Individuals in a minimally conscious state are capable of dreaming
A new study in the August issue of Brain concludes that some patients do dream while in a minimally conscious state and are therefore likely to still have a form of consciousness about themselves and the external world. (The three stages of unconsciousness are coma, vegetative state and minimally conscious state.)
The researchers compared electrical brain activity using EEG’s in patients who were considered to be in a vegetative state and in an minimally conscious state.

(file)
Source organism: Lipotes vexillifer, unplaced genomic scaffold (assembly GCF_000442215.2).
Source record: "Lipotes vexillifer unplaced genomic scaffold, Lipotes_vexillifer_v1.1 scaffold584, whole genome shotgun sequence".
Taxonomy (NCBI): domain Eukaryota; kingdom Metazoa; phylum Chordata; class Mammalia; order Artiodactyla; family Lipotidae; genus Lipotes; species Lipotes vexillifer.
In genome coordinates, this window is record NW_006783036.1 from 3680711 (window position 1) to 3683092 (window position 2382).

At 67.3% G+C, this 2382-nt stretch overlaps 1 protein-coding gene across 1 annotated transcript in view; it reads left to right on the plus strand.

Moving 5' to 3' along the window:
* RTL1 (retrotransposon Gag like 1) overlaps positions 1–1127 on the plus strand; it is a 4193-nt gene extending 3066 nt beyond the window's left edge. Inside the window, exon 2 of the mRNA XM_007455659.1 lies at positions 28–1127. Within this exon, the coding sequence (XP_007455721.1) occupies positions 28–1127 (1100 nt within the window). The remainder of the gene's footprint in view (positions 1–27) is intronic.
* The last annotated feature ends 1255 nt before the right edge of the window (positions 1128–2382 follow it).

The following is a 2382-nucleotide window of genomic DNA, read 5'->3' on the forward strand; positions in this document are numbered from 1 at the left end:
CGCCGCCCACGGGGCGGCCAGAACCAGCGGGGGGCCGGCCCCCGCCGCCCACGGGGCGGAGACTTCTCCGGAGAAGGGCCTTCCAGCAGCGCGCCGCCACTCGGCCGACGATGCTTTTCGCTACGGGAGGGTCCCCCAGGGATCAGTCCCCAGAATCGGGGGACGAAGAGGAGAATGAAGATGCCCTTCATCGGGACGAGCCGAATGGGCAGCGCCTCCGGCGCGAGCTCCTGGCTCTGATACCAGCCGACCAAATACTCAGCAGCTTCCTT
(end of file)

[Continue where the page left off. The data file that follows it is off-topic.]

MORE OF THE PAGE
Electrical activity differed little between sleep and wakefulness in patients in a vegetative state, but the sleep of patients in a minimally conscious state was similar to that of normal sleep in a healthy person, the investigators found.
During sleep, the patients in a minimally conscious state had changes in "slow wave" activity in the front of the brain considered important for learning and brain plasticity. They also had non-rapid eye movement, slow wave sleep and rapid eye movement, which is associated with dreaming.
The researchers concluded that that their results indicate that individuals in the minimally conscious state do have a form of consciousness about themselves as well as the outside world.